Thursday, February 18, 2010
Anti-Genocide Group Wins Over American Funds
Reported by Neil Anderson, Managing Editor
Investors Against Genocide
just won its second big victory in the mutual fund world. On Wednesday the Boston-based advocacy group revealed that Capital Group
has sold most of the Americans Funds
' holdings in Petrochina
, worth a total of $190 million.
Spokespeople for Capital Group declined to comment on the divestment.
IAG already won over TIAA-CREF
last year, yet the group has not managed to win the proxy votes it has started. (PetroChina has been linked to the allegedly genocidal regime ruling Sudan.)
"We see now that American Funds was listening," stated Eric Cohen, chairperson of IAG. "We trust that, going forward, American Funds will promptly apply their human rights policy to avoid other cases of investments that substantially contribute to genocide."
Capital Group offers an online overview
of American Funds' take on human rights and investing.
Company Press Release
Boston, MA – February 17, 2010 - Following a well-publicized shareholder vote on genocide-free investing on November 24, American Funds has now become the largest mutual fund company to divest its holdings in PetroChina. A recent posting on the company’s website shows that American Funds sold virtually all their holdings in Petrochina (NYSE: PTR), worth $190 million.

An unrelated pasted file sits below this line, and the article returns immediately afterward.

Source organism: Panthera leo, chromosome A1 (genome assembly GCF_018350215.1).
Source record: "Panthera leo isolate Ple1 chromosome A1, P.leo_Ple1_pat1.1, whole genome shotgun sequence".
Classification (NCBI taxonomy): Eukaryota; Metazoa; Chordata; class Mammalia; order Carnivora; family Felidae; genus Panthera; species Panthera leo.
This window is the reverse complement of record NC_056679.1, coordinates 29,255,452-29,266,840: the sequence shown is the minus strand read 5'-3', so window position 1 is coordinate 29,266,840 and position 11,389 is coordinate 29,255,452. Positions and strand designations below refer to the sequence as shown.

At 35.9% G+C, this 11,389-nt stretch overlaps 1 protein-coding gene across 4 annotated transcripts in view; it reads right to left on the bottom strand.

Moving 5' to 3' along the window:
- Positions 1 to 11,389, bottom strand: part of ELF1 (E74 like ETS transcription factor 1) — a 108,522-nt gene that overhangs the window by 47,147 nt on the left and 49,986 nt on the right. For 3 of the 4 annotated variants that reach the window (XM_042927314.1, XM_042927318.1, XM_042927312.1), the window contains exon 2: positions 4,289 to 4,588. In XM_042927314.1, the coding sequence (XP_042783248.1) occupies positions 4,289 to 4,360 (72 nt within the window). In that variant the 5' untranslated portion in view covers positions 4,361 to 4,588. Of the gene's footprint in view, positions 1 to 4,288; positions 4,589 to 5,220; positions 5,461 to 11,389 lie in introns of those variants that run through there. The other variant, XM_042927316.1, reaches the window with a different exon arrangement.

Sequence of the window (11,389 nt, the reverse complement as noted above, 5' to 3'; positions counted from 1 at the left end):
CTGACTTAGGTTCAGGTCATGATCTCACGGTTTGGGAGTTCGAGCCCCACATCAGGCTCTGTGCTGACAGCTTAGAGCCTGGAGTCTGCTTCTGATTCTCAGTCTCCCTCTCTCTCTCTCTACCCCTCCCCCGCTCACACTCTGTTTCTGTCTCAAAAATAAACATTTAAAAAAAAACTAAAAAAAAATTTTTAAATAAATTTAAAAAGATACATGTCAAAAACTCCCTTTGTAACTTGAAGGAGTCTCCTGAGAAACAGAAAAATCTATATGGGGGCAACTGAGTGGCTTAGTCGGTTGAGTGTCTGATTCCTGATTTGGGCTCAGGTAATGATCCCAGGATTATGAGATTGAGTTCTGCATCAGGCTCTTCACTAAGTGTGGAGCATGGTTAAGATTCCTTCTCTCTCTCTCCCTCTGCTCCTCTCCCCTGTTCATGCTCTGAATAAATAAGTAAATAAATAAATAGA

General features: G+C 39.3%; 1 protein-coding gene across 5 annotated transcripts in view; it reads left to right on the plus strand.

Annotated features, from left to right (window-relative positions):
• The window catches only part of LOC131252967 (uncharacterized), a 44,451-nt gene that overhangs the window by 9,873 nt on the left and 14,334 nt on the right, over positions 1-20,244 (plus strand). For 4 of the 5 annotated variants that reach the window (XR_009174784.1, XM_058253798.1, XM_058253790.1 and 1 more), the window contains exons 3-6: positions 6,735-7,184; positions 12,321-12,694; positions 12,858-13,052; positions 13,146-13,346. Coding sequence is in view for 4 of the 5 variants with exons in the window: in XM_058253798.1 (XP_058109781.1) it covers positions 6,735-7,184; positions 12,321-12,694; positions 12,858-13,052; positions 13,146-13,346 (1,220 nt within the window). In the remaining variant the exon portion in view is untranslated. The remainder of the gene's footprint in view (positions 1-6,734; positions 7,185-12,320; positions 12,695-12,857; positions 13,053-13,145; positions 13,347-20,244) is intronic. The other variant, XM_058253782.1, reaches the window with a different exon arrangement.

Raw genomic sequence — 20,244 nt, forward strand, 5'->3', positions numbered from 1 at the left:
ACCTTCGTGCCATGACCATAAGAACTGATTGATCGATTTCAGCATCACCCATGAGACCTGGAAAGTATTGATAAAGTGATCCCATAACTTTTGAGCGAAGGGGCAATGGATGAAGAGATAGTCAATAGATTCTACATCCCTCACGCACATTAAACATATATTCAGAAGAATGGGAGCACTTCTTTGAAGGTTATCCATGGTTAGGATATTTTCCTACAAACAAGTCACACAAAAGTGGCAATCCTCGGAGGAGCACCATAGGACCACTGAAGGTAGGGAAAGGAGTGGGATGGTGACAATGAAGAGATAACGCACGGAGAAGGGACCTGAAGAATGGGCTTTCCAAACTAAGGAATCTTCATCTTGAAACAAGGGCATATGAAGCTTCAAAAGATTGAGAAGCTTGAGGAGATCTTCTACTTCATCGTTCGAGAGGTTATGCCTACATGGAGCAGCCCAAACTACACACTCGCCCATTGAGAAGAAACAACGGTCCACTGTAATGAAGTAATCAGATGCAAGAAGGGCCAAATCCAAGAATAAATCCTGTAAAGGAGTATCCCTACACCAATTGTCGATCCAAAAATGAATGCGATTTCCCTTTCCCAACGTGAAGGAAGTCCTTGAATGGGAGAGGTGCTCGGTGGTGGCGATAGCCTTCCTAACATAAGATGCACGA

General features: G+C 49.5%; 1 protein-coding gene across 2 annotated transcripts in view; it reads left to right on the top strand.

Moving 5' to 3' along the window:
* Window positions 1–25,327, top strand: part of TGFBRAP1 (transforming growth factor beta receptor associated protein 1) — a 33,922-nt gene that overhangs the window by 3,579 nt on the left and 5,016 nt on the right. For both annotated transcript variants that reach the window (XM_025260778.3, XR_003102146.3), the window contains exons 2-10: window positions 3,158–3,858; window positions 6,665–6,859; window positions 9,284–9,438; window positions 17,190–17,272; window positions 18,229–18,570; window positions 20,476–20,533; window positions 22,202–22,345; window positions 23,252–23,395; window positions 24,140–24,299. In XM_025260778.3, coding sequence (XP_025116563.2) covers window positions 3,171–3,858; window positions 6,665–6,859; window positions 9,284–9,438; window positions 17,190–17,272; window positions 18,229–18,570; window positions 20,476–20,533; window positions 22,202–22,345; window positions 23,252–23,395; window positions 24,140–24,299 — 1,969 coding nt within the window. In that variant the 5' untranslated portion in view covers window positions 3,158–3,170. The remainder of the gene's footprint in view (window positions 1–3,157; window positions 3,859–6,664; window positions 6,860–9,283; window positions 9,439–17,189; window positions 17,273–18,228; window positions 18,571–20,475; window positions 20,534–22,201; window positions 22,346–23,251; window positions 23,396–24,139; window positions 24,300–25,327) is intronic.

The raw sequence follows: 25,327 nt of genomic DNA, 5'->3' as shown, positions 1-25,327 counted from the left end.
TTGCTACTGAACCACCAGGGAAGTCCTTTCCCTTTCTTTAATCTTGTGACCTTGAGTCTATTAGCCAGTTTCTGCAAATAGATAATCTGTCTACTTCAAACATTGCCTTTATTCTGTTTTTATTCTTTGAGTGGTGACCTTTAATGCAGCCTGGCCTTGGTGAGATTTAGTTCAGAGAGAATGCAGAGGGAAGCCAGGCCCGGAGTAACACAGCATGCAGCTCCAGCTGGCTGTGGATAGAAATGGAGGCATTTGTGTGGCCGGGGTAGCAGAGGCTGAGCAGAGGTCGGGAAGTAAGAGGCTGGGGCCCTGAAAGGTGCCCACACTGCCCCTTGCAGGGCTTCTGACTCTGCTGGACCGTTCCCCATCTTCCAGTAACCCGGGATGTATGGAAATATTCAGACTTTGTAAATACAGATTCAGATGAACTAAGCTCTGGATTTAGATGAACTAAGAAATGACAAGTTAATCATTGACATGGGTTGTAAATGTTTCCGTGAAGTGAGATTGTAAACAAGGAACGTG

The investment landscape has changed dramatically in the last year. Following action by American Funds and TIAA-CREF, investors, concerned about their savings being connected to genocide, now have clear, mainstream choices. The positive actions by American Funds and TIAA-CREF stand in stark contrast to Vanguard, Fidelity, and Franklin Templeton for taking no action and continuing to hold large investments in companies, such as PetroChina, linked to an ongoing genocide.
“At the shareholder meeting on November 24, Investors Against Genocide asked American Funds to draw the line at investing in genocide,” said Eric Cohen, Chairperson of Investors Against Genocide. “We see now, that American Funds was listening.” “We congratulate American Funds for divesting from PetroChina,” said Cohen. “Their action is a positive affirmation of their human rights policy. We trust that, going forward, American Funds will promptly apply their human rights policy to avoid other cases of investments that substantially contribute to genocide.”
American Funds’ human rights policy states, "Any human rights issues that may affect companies are considered by our investment professionals as part of the investment management process." At the November shareholder meeting, American Funds indicated that their human rights policy had resulted in divestment in only one, earlier case. “Given their action to divest from PetroChina, American Funds should take the added step of making a clear and public statement about this case and the applicability of their human rights policy to divestment of PetroChina,” said Cohen.
Before the shareholder meeting, SEC filings showed that American Funds owned 167 million shares worth $190 million in three funds – EuroPacific Growth, Capital Income Builder and Capital World Growth & Income. According to the American Funds website, the total PetroChina shares in these three funds as of 12/31/09 was 2 million shares worth $2 million. The change in PetroChina holdings is a reduction of 99%. (See the links to financial data at the end of the press release.) Said Cohen, “Given how quickly American Funds acted to sell 99% of its PetroChina shares, once it decided to act, we expect that American Funds has already completed its divestment.”